Trading between parties once results begin to show up, making switching parties water tight before we have the next Parliament in session, just a year away. Ensuring that no individual can change horses immediately after being elected. Can a member be barred for at least a year from elections. Or, even better for half the tenure of the assembly or parliament. Simply barred, no excuses. No horse trading, no jumping off the bandwagon on which you got elected. And, if you do, you stand automatically to lose your vote and all your entitlements. A simple rule can be that once you fight on one party, you cannot switch to another party during the current term of the assembly!

How do we allow protest in Parliament and in assemblies? The rules of the game must change. There cannot be any disruption beyond a decent and dignified dissent. Nothing beyond. Which means rules that ensure no loss of time in proceedings.

Rushing to the well, use of marshals, all these require new rules. To be applied from a specific date, at both the centre and in the states.

Public language used in discourse, the gaali-galoch! Please, if we have a history and civilisation to cherish, what about the imprint we are leaving behind for our posterity? There should be no infringements, people who say an ugly word must be chastised by their own party, with no exceptions. Would a national level ombudsman help?

It is for the more knowledgeable to discuss these. We so often talk of India of young people; surely our leaders need to provide a better example for the youth!

Ideally, those with a close understanding of the constitution can sit together, draft a meaningful next course correction to ensure those who get elected on one party ticket have to stay with that party only. And that no disturbance can take place which wastes time and obstruct proceedings.

Meanwhile, let us also bring into perspective what this new building has achieved. A state-of-the-art building, executed within 30 months from the day of its foundation day ceremony, a colossus of 64,500 sqm built up, some of it during the covid disruption, with thematic walks and over 5000 artefacts representative of the cultural diversity of our country, built with materials from across India. It is state of the art, with electronic displays for every member, enabling them to choose their language, their guide map through the building. This is no mean achievement. Credit must be given to Urban Development Ministry for their overall guidance and team at work – the architects, the construction team Tata Services. That there was inadequate or no public debate, given the present nature of our national discourse, if we had started a debate on design and selection of material, etc, it is more likely we might have still been in debate mode, with nothing to show. The completed building, from all accounts, has not taken any short cuts, is a perfect structure in design and embellishments. Politics apart, none of this should be overlooked.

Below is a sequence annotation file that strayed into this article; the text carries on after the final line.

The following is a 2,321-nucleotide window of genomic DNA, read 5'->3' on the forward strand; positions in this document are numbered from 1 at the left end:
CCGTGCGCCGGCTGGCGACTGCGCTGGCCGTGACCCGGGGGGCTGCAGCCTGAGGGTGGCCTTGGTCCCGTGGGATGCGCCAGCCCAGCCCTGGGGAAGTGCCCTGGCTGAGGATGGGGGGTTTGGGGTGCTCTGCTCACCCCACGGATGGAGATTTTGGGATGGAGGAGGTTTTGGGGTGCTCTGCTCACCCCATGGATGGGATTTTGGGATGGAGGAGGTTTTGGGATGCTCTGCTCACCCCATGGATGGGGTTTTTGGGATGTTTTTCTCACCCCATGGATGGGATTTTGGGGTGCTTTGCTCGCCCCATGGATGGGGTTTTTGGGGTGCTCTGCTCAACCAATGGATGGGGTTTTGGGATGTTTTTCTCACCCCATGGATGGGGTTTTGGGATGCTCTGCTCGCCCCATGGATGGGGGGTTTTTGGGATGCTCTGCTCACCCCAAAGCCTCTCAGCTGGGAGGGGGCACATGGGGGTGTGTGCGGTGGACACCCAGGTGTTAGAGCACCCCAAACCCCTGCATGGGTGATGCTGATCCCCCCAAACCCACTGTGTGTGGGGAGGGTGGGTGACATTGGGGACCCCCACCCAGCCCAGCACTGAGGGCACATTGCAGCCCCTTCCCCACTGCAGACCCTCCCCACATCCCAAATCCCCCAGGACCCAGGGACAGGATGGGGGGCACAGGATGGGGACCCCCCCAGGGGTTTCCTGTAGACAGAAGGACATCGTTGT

Consider this: statues at the six entry exit points, do not have numbers as did the earlier parliament house. We have dwars, or gates, in the new Parliament building. These have been inspired by Indian ancient sculptures. While the two elephants made of stone at Gaj Dwar, which the Prime Minister used to enter the building for inauguration, has been inspired by statues at Madhukeshwara temple at Banavasi in Karnataka, going back to 9th century CE, the Ashwa Dwar has got two statues of horses inspired by the sculptures at Sun Temple in Odisha of 13th century. The statues at three other dwars – Shardula, Hamsa and Makara – are inspired by sculptures from Gujri Mahal at Gwalior, Vijay Vithala temple at Hampi and Hoysaleswara temple in Karnataka. The Garuda dwar wears the statues of mount (vahana) of Vishnu, inspired by 18 th century CE Nayaka period Sculpture of Tamil Nadu.